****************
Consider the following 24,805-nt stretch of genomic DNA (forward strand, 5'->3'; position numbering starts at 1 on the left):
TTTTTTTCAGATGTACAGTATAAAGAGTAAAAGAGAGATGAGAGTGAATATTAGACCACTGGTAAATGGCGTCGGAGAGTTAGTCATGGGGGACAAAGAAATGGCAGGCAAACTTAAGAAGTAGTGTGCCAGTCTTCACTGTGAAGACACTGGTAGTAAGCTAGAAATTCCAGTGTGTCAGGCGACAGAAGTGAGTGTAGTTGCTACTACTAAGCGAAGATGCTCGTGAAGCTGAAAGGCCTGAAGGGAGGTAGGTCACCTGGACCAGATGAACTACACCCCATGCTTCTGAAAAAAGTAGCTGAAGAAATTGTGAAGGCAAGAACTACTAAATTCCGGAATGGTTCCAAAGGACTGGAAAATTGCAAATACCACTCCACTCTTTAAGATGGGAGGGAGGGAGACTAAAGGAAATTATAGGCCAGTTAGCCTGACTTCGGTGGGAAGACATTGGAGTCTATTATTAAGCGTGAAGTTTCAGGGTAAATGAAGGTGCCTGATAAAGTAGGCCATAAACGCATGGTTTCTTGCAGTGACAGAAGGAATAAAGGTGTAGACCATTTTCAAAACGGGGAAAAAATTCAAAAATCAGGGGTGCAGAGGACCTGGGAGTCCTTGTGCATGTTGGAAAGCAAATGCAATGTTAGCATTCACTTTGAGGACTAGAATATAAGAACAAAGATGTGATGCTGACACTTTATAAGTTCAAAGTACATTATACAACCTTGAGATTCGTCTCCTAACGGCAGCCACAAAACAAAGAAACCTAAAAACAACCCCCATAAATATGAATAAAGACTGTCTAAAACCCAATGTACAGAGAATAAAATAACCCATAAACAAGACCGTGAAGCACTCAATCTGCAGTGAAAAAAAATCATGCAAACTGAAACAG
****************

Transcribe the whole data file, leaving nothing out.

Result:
Consider the following 24,805-nt stretch of genomic DNA (forward strand, 5'->3'; position numbering starts at 1 on the left):
TTTTTTTCAGATGTACAGTATAAAGAGTAAAAGAGAGATGAGAGTGAATATTAGACCACTGGTAAATGGCGTCGGAGAGTTAGTCATGGGGGACAAAGAAATGGCAGGCAAACTTAAGAAGTAGTGTGCCAGTCTTCACTGTGAAGACACTGGTAGTAAGCTAGAAATTCCAGTGTGTCAGGCGACAGAAGTGAGTGTAGTTGCTACTACTAAGCGAAGATGCTCGTGAAGCTGAAAGGCCTGAAGGGAGGTAGGTCACCTGGACCAGATGAACTACACCCCATGCTTCTGAAAAAAGTAGCTGAAGAAATTGTGAAGGCAAGAACTACTAAATTCCGGAATGGTTCCAAAGGACTGGAAAATTGCAAATACCACTCCACTCTTTAAGATGGGAGGGAGGGAGACTAAAGGAAATTATAGGCCAGTTAGCCTGACTTCGGTGGGAAGACATTGGAGTCTATTATTAAGCGTGAAGTTTCAGGGTAAATGAAGGTGCCTGATAAAGTAGGCCATAAACGCATGGTTTCTTGCAGTGACAGAAGGAATAAAGGTGTAGACCATTTTCAAAACGGGGAAAAAATTCAAAAATCAGGGGTGCAGAGGACCTGGGAGTCCTTGTGCATGTTGGAAAGCAAATGCAATGTTAGCATTCACTTTGAGGACTAGAATATAAGAACAAAGATGTGATGCTGACACTTTATAAGTTCAAAGTACATTATACAACCTTGAGATTCGTCTCCTAACGGCAGCCACAAAACAAAGAAACCTAAAAACAACCCCCATAAATATGAATAAAGACTGTCTAAAACCCAATGTACAGAGAATAAAATAACCCATAAACAAGACCGTGAAGCACTCAATCTGCAGTGAAAAAAAATCATGCAAACTGAAACAG